Acoustic Music, Bluegrass Music, Saturday Soundtrack
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Festival jams

One of the treats of attending bluegrass and acoustic music festivals is when groups of musicians who don’t play together on a regular basis gather on stage to make music. It isn’t always pretty, but sometimes magic happens.

Last year I wrote about some of these special moments in the post Festival Favorites. Now, with the summer festival season winding down, I thought it would be fun to take in some jams — most from 2022 but one or two older gems — at festivals and other acoustic music venues.

Of course, it would be too easy in these collaborations to just play standard material, as so many of these talented musicians would ask, “Where’s the fun in that?!” That’s one reason these jams regularly feature music from genres other than the standard bluegrass fare. The finales at eTown, for instance, are always a mash-up of the musical guests playing on that week’s show and the music is often unexpected, as when Molly Tuttle and The Infamous Stringdusters join hosts Nick and Helen Forster for this unique take on the Eurythmics‘ hit song Sweet Dreams (Are Made of This).

Chris Thile from Punch Brothers, can play just about anything, so it isn’t a surprise when Thile, Sarah Jarosz, and Nathaniel Smith from Watchhouse on cello cover of The Beatles Drive My Car, from the August 5, 2022, concert at the Mountain Winery in Saratoga, California.

That clip came from the American Acoustic Tour featuring Watchhouse (fka Mandolin Orange), Punch Brothers, and Jarosz. From that same tour is a beautiful cover of Bobby CharlesI Must Be in a Good Place Now.

Those two bands plus Jarosz play a lovely version of the Watchhouse tune Wildfire from the same tour. As I wrote in 2020, Wildfire is a tune that fits in our troubled times.

Civil war came and civil war went
Brother fought brother, the south was spent
But its true demise was hatred passed down through the years
And it should have been different, it could have been easy
But pride has a way of holding too firm to history
Then it burns like wildfire

Merlefest has always been a festival where one can see great collections of amazing musicians doing their thing together. This video was recorded on April 30, 2022, at the Creekside Stage at Merlefest, where Sam Bush led friends of the blind guitarist Doc Watson and his son Merle in a set called “Memories of the Watson Family.” Sam’s introduction to Nashville Blues describes how he learned to manage a “cluster jam” from Doc.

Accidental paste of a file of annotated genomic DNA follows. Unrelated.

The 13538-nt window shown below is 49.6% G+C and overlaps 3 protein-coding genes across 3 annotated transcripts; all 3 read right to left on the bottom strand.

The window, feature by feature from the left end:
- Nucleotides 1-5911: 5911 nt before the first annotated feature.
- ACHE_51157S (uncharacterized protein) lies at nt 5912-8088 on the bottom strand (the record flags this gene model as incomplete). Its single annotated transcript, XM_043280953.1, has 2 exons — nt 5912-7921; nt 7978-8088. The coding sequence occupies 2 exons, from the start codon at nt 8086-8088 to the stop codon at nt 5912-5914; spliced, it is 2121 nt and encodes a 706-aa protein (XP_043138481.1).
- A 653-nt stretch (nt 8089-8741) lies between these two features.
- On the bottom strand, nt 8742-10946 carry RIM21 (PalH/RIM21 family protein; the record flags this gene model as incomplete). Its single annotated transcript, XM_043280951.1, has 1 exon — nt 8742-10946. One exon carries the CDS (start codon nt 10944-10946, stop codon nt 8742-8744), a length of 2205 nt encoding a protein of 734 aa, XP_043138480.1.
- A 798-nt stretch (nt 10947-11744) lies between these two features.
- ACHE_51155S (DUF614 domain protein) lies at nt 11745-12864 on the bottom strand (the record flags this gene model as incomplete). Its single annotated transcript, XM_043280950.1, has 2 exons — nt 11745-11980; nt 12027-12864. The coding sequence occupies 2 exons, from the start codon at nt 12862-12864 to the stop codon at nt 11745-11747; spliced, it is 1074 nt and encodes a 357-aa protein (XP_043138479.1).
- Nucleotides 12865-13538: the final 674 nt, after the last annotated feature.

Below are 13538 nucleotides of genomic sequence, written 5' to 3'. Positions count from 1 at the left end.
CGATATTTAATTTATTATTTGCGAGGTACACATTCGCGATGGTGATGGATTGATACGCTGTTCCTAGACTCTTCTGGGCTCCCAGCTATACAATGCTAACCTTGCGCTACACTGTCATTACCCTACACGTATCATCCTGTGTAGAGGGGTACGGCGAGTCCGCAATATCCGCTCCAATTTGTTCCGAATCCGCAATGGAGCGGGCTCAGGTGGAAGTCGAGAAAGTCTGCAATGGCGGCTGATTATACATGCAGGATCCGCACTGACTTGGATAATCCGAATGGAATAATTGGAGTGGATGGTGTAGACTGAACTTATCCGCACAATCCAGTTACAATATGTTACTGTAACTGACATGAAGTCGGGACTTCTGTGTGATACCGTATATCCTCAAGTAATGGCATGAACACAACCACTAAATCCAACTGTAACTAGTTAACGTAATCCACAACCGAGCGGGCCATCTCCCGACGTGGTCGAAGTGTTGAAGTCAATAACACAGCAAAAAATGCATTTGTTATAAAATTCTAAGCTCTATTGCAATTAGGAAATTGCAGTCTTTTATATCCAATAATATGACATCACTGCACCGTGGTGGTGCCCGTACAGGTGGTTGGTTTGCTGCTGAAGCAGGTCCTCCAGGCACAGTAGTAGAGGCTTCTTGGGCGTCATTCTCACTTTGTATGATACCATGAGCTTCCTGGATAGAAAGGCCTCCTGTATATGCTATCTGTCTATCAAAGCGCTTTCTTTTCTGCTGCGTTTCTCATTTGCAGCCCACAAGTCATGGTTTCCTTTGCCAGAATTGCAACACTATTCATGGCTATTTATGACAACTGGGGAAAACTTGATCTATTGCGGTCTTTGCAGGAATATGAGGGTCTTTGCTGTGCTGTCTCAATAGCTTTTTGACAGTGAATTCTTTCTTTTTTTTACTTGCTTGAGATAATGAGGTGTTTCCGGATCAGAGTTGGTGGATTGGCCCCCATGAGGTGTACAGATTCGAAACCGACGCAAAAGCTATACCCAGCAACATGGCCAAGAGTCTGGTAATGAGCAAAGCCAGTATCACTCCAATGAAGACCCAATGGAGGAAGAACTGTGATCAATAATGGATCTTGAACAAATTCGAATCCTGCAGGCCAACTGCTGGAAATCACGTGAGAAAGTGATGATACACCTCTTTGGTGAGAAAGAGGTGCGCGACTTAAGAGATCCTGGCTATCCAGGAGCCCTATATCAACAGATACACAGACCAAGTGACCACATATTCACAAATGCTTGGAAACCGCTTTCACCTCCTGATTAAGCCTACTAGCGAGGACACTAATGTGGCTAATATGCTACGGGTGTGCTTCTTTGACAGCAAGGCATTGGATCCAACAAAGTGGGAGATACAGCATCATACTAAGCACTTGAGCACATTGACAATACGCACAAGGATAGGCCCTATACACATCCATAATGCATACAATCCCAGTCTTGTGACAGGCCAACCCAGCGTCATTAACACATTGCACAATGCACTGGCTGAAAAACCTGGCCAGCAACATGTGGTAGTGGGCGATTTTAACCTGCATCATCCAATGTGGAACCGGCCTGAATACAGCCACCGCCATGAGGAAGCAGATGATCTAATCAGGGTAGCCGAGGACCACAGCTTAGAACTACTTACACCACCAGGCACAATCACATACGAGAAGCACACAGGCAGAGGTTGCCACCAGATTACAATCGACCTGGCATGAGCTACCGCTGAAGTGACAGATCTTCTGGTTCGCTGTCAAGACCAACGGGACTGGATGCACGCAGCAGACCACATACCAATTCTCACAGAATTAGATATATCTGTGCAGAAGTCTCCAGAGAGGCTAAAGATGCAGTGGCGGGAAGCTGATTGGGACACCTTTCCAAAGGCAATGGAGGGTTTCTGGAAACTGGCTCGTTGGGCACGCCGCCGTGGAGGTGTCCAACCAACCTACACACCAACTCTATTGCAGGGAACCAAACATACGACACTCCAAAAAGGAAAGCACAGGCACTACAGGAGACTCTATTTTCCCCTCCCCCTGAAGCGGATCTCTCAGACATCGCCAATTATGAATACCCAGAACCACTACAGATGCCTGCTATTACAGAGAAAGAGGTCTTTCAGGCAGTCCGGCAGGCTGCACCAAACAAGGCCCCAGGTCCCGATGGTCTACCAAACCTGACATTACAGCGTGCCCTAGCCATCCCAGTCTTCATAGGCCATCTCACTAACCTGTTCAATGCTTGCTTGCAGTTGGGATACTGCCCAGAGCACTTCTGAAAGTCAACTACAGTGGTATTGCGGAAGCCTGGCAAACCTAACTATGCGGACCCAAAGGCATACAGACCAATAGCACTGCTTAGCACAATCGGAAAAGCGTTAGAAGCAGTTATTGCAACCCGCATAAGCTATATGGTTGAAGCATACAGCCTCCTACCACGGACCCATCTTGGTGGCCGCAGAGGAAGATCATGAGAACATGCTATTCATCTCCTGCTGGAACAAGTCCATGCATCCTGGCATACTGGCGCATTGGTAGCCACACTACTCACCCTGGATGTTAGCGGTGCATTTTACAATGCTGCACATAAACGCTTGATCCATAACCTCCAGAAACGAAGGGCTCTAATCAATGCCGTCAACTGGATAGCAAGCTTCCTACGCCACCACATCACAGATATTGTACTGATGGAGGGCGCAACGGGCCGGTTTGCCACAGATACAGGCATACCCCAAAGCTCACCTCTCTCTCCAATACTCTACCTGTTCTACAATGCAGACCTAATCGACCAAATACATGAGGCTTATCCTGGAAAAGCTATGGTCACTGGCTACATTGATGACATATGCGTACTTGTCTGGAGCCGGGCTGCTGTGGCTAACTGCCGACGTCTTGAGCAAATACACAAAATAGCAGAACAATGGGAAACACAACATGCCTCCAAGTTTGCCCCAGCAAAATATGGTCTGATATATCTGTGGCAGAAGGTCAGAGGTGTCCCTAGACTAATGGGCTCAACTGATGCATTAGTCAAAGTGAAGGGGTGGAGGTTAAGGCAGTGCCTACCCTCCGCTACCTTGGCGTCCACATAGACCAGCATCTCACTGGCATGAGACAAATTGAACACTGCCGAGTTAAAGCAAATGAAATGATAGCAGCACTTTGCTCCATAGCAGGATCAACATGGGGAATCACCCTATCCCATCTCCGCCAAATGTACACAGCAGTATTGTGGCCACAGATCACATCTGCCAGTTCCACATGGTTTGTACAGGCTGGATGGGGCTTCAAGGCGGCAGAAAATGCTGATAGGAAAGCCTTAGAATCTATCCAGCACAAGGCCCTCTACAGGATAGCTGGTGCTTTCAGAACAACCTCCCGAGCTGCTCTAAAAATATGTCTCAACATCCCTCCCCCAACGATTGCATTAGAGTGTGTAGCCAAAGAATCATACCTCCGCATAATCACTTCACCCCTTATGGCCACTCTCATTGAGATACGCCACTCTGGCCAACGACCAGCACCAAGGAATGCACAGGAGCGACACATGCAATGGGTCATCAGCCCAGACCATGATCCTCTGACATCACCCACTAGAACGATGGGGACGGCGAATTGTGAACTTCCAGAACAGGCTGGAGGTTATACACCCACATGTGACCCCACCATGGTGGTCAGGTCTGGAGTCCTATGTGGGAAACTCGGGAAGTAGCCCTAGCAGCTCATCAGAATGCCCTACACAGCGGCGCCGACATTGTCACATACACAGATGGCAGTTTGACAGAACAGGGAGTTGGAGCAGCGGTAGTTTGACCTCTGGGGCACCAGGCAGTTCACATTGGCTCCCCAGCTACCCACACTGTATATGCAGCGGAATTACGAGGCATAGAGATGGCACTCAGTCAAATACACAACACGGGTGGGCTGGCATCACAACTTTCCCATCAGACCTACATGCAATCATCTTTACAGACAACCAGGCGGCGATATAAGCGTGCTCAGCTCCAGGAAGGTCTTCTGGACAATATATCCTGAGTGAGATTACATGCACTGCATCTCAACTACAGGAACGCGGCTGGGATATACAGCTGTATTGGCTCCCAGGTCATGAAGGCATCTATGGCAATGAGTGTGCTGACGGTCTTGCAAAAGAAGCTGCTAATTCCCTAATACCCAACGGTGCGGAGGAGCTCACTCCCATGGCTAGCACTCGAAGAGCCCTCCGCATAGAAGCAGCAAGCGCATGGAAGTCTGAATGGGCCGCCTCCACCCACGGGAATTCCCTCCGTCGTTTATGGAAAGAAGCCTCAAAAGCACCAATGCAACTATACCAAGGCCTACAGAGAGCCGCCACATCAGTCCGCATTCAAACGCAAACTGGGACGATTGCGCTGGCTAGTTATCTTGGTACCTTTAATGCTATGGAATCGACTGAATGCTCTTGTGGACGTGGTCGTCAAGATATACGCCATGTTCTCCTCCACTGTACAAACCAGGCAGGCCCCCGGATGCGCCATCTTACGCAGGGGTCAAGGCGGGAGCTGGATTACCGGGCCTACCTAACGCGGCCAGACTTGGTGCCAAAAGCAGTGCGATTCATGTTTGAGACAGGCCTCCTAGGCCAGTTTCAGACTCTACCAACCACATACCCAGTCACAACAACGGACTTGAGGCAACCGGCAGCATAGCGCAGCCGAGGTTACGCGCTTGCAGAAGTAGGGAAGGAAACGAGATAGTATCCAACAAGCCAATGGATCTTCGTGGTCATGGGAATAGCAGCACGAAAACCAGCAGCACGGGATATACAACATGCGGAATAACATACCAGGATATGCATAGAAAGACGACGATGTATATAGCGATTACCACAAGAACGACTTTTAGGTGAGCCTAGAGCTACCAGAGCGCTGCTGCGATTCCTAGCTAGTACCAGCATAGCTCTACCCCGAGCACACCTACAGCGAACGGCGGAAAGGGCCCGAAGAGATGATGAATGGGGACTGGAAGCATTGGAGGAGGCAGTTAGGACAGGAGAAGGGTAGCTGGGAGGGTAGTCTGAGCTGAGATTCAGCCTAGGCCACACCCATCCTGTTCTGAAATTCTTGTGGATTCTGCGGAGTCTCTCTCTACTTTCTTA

This classic jam from the 1991 Merlefest features the late Tony Rice leading the band alongside Sam Bush, Bela Fleck, Jerry Douglas, Mark O’Connor, and Mark Schatz.

Fast forward some thirty years and Bela Fleck’s My Bluegrass Heart tour is featuring some of those same elder statesmen, along with many of the best young players in the business. Featured is a rip-roaring version of the old Jimmy Martin hit Tennessee, with a spirited lead by the incomparable Billy Strings.

Grey Fox is another of the country’s top-notch bluegrass festivals, and I’ve included a jam from 2019 with Billy Strings and Molly Tuttle doing one of my favorites, Sittin’ On Top of the World.

To end this post, I’m going back to a gem from 2012 at the 25th anniversary of Merlefest. Sam Bush and the Sam Bush Band had a great opening set, but when they brought out Derek Trucks, his wife Susan Tedeschi, John Cowan, and Bela Fleck it was magical. Luckily, there’s a great video of the entire set of three tunes on You Tube. Take a look at Sam Bush’s face at about 2:06 when Trucks plays an amazing lick. That’s how everyone felt.

Have a great Labor Day weekend and enjoy some music!

More to come…

DJB

Image: Sam Bush and his band jam with Derek Trucks and Susan Tedeschi at Merlefest 2012.

2 Comments

  1. john hildreth says

    David,

    Nothing to rival your festival gleanings but we did go to the finale concert at the Brevard Music Center of Bela Fleck’s Banjo Camp that had, among others, Tony Triska as an instructor. He had a great little house band and it was all very good. Some very creative things and a high level of musicianship. The grand finale, however, was something surreal:

    105 banjos onstage playing, you guessed it, Dueling Banjoes.

    As I told my banjo playing friend, there ought to be a law . . .

    Sent from my iPhone

    >

    • John, there should definitely be a law! Oh my god…I can’t even image what that mash up sounded like. The best banjo joke I know is, “What do you call perfect pitch? When you throw the accordion in the dumpster and it lands on the banjo!”

      Glad you got to experience this little bit of musical heaven (I guess). Stay well.

      DJB

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